SEC Sues Kik Interactive For Conducting $100M USD Unregistered ICO

ICO News, News, Regulation | June 5, 2019 By:

The US Securities and Exchange Commission (SEC) has sued social media company Kik Interactive for conducting a $100 million initial coin offering (ICO) in 2017, which the regulator deemed as an unregistered security issuance.

In its complaint, the SEC charges that Kik sold its Kin tokens to US investors without registering their offer and sale as required by the US securities laws. The agency alleged that company used the money raised in the ICO to fund a new type of business because it had lost money for years on its sole product, an online messaging application.

“Kik sold its “Kin” tokens to the public, and at a discounted price to wealthy purchasers, raising more than $55 million from U.S. investors,” the SEC said. “The complaint alleges that Kin tokens traded recently at about half of the value that public investors paid in the offering.”

Kik reportedly marketed the Kin tokens as an investment opportunity, promising investors that rising demand would drive up the value of Kin, and that Kik would undertake crucial work to spur that demand, including by incorporating the tokens into its messaging app, creating a new Kin transaction service, and building a system to reward other companies that adopt Kin. The SEC, however, alleges that these services and systems did not exist and there was nothing to purchase using Kin at the time Kik offered and sold the tokens.

The SEC said that the Kin ICO involved securities transactions, which means Kik was required to comply with the registration requirements of the US securities laws.

“By selling $100 million in securities without registering the offers or sales, we allege that Kik deprived investors of information to which they were legally entitled, and prevented investors from making informed investment decisions,” said Steven Peikin, Co-Director of the SEC’s Division of Enforcement. “Companies do not face a binary choice between innovation and compliance with the federal securities laws.”

In its response, Kik Interactive said that they have been expecting this for quite some time, and they welcome the opportunity to fight for the future of crypto in the United States.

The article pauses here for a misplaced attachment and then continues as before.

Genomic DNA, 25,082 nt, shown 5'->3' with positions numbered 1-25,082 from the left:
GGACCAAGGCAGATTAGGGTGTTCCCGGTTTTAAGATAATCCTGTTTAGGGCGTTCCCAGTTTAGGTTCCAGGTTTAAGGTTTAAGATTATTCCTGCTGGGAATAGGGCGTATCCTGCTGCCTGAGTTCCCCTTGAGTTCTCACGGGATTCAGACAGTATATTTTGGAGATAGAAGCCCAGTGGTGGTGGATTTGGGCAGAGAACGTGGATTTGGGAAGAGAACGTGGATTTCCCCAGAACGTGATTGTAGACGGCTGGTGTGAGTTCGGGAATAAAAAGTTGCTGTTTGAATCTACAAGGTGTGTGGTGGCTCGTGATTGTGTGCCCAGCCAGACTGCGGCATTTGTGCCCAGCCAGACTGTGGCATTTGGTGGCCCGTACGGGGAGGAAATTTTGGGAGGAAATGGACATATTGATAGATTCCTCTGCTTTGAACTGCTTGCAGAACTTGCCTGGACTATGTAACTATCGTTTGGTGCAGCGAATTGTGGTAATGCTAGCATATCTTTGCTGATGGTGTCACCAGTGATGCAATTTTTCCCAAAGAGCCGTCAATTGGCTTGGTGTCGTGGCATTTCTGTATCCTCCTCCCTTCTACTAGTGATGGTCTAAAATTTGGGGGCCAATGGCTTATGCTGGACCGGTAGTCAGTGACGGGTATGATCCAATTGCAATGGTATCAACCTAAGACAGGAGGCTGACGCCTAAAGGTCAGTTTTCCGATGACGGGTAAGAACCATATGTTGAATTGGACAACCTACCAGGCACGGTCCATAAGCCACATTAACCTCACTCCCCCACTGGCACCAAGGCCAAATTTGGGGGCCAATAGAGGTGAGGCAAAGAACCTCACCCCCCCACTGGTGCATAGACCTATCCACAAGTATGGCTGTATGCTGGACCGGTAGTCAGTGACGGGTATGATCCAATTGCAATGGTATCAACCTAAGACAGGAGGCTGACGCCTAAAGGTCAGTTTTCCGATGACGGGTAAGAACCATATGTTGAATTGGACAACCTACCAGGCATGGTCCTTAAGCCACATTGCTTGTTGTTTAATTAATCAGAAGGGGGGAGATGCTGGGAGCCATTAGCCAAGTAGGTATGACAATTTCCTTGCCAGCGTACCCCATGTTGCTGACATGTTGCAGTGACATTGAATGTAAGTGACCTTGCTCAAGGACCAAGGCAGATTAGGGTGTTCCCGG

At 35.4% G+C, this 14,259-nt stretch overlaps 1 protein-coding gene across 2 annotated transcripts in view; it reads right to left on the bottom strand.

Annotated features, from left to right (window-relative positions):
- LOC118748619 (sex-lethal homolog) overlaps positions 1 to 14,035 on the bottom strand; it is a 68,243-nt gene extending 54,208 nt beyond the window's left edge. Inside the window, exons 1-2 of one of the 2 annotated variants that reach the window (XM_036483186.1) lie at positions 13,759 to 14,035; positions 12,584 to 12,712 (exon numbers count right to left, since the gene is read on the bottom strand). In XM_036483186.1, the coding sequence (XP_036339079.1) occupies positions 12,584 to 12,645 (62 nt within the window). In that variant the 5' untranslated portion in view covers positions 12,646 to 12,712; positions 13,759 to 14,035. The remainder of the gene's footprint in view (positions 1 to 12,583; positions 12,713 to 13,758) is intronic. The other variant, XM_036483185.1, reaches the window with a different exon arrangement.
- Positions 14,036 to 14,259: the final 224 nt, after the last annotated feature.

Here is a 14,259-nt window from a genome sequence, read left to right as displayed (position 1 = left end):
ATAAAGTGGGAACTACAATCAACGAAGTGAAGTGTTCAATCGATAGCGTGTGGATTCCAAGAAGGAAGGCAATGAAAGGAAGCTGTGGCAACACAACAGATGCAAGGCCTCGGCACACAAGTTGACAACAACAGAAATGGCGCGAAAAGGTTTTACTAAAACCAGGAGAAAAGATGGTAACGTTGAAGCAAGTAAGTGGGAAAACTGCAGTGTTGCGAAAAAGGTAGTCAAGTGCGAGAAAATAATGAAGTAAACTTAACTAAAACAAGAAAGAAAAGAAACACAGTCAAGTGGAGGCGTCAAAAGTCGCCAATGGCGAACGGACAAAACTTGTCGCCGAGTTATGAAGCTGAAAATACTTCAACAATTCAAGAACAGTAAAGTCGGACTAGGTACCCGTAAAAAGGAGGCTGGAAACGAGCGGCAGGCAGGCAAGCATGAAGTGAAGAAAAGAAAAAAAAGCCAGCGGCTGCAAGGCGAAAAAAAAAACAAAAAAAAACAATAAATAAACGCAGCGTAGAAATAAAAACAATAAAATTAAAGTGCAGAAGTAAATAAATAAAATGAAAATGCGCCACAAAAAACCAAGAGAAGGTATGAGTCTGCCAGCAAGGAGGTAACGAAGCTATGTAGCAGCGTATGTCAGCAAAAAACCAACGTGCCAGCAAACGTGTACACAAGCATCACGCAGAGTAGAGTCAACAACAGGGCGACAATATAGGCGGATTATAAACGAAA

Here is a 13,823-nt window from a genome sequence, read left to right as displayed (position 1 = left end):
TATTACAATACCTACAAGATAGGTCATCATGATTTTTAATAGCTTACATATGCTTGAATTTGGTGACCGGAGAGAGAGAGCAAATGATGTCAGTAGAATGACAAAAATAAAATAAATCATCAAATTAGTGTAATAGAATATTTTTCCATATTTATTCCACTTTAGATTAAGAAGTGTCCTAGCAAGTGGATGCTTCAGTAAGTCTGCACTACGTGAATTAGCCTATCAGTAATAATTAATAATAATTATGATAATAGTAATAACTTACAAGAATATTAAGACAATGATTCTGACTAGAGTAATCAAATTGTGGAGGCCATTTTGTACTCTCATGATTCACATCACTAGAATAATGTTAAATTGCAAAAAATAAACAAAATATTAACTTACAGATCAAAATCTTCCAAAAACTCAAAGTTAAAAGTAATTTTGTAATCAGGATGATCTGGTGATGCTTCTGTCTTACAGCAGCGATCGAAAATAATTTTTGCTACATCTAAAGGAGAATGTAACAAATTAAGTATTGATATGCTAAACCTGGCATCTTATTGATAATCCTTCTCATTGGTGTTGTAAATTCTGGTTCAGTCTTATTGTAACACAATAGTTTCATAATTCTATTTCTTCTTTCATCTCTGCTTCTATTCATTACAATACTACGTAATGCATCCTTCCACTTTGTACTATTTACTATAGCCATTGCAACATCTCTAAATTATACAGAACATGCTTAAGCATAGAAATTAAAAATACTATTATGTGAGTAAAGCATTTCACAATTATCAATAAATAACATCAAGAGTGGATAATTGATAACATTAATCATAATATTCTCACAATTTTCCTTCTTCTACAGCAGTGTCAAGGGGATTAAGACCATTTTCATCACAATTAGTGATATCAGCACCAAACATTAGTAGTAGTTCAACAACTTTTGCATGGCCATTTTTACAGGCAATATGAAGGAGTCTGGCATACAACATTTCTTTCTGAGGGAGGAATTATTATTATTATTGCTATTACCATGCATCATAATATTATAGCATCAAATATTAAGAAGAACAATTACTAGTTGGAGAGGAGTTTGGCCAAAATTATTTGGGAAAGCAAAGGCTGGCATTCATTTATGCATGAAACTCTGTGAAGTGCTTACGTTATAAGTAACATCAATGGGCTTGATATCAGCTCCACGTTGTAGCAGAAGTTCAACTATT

“We hope this case will make it clear that the securities laws should not be applied to a currency used by millions of people in dozens of apps,” said Kik CEO Ted Livingston. “Kin is being used by more people in more apps every day, and come trial, Kin may be the most widely used cryptocurrency in the world. While the SEC’s actions are a challenge to overcome, they won’t affect the use, transferability and characterization of Kin, and we expect momentum in the Kin Ecosystem to only continue to grow.”

Eileen Lyon, Kik’s General Counsel, said that the SEC’s complaint against Kik is based on a flawed legal theory.

“Among other things, the complaint assumes, incorrectly, that any discussion of a potential increase in value of an asset is the same as offering or promising profits solely from the efforts of another; that having aligned incentives is the same as creating a ‘common enterprise’; and that any contributions by a seller or promoter are necessarily the “essential” managerial or entrepreneurial efforts required to create an investment contract,” Lyon said. “These legal assumptions stretch the Howey test well beyond its definition, and we do not believe they will withstand judicial scrutiny.”

Last month, The Kin Foundation launched a $5 million Defend Crypto Fund to protect against the SEC enforcement. ShapeShift, Arrington XRP Capital, Messari, and Fight for the Future have come forward to support Kin in this initiative.

According to Daniel Fuke, a partner in the Securities and Mergers & Acquisitions practice groups of Canadian law firm Fasken, the dispute raises multiple pressing issues which need to be resolved amid the proliferation of digital currency offerings.

“It’s important for the industry that regulators’ interpretations of the law are being challenged,” said Fuke. “The SEC’s test for whether an offering is a ‘security’ is outdated and didn’t contemplate digital assets. This challenge is clearly needed.”

Fuke adds that Kik has “a number of strong supporting arguments” that its tokens are not investment securities, such as the relatively small amounts that Kik sold to each purchaser. But he notes that other aspects weigh against that interpretation, “such as the fact that their local regulator, the Ontario Securities Commission, came to the preliminary conclusion that its tokens were securities.”